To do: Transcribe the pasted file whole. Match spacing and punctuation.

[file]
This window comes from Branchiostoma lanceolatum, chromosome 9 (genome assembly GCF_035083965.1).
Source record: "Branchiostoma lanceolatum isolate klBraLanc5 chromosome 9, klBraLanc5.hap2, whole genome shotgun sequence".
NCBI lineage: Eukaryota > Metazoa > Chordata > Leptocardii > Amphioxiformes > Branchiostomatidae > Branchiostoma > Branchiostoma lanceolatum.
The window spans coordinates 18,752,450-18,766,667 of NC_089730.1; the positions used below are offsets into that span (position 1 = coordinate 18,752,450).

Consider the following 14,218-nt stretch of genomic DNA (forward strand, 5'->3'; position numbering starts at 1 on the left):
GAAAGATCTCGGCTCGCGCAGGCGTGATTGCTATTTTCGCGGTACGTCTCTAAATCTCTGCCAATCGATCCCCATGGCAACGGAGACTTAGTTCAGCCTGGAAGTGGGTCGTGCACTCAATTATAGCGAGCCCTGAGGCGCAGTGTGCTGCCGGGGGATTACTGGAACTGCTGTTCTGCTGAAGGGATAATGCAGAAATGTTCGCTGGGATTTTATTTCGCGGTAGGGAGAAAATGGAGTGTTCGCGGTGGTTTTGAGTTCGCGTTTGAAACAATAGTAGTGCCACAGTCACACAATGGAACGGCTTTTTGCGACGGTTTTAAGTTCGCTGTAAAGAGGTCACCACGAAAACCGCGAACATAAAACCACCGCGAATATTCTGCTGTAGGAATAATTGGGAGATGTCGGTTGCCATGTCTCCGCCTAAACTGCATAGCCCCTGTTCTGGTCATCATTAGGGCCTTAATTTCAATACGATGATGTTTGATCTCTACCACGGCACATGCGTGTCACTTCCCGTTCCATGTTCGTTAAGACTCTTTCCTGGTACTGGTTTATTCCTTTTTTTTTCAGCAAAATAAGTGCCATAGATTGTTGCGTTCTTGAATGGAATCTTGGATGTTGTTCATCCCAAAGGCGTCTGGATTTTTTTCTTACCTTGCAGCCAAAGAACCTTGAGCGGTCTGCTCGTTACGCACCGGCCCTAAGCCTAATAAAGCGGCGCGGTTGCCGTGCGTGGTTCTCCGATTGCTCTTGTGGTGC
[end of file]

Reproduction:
This window comes from Branchiostoma lanceolatum, chromosome 9 (genome assembly GCF_035083965.1).
Source record: "Branchiostoma lanceolatum isolate klBraLanc5 chromosome 9, klBraLanc5.hap2, whole genome shotgun sequence".
NCBI lineage: Eukaryota > Metazoa > Chordata > Leptocardii > Amphioxiformes > Branchiostomatidae > Branchiostoma > Branchiostoma lanceolatum.
The window spans coordinates 18,752,450-18,766,667 of NC_089730.1; the positions used below are offsets into that span (position 1 = coordinate 18,752,450).

Consider the following 14,218-nt stretch of genomic DNA (forward strand, 5'->3'; position numbering starts at 1 on the left):
GAAAGATCTCGGCTCGCGCAGGCGTGATTGCTATTTTCGCGGTACGTCTCTAAATCTCTGCCAATCGATCCCCATGGCAACGGAGACTTAGTTCAGCCTGGAAGTGGGTCGTGCACTCAATTATAGCGAGCCCTGAGGCGCAGTGTGCTGCCGGGGGATTACTGGAACTGCTGTTCTGCTGAAGGGATAATGCAGAAATGTTCGCTGGGATTTTATTTCGCGGTAGGGAGAAAATGGAGTGTTCGCGGTGGTTTTGAGTTCGCGTTTGAAACAATAGTAGTGCCACAGTCACACAATGGAACGGCTTTTTGCGACGGTTTTAAGTTCGCTGTAAAGAGGTCACCACGAAAACCGCGAACATAAAACCACCGCGAATATTCTGCTGTAGGAATAATTGGGAGATGTCGGTTGCCATGTCTCCGCCTAAACTGCATAGCCCCTGTTCTGGTCATCATTAGGGCCTTAATTTCAATACGATGATGTTTGATCTCTACCACGGCACATGCGTGTCACTTCCCGTTCCATGTTCGTTAAGACTCTTTCCTGGTACTGGTTTATTCCTTTTTTTTTCAGCAAAATAAGTGCCATAGATTGTTGCGTTCTTGAATGGAATCTTGGATGTTGTTCATCCCAAAGGCGTCTGGATTTTTTTCTTACCTTGCAGCCAAAGAACCTTGAGCGGTCTGCTCGTTACGCACCGGCCCTAAGCCTAATAAAGCGGCGCGGTTGCCGTGCGTGGTTCTCCGATTGCTCTTGTGGTGC